Slowly but surely the tools for editing together sound and vision into all manner of movie formats have crept into our homes and workplaces. Already, digital video has, in more and less obvious ways, transformed professionals' practices of editing. Of contemporary relevance it is providing, and will allow, a massive dispersal of the technologies for making movies. Youtube is a sign of things to come.

Where the problems of literacy and skill in the UK are usually thought of in terms of writing and reading texts, this project will shift that focus toward the visual composition of movies. Most of us will have little knowledge of what is involved in editing together digital video. This absence is because the work of editing is an invisible achievement in two senses, firstly because if done properly we ought not to notice it and secondly it is usually done 'backstage' from the limelight of studios and stages of whatever kind. Consequently this project's aim is to investigate the usually hidden 'engine room' of the editing suite in amateur and professional communities of editors.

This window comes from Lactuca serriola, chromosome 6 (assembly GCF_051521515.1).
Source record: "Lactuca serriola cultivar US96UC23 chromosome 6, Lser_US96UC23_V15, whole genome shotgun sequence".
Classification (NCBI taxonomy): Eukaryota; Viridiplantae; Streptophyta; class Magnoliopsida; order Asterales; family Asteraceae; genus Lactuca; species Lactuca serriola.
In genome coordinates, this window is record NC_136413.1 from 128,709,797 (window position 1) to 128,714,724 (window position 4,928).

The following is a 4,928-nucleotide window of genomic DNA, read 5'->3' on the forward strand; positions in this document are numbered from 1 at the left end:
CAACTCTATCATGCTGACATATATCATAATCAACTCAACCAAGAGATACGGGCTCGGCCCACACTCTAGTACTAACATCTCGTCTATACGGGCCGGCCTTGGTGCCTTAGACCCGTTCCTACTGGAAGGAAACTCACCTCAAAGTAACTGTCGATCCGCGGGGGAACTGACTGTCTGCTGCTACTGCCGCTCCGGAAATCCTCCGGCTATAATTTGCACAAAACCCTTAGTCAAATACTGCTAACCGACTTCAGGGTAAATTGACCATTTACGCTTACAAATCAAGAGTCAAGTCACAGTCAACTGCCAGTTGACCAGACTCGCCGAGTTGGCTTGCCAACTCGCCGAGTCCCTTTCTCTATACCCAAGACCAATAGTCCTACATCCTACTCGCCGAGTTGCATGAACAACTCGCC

Existing studies of video in the social sciences have been predominantly concerned with watching rather than making. Our approach to investigating editing arises out of a concern with practical skills rather than cognitive ones. We draw upon theories of how people learn by being members of communities of practice, recent work in cultural geography on visual knowledges and, finally, on a longer-standing approach known as workplace studies.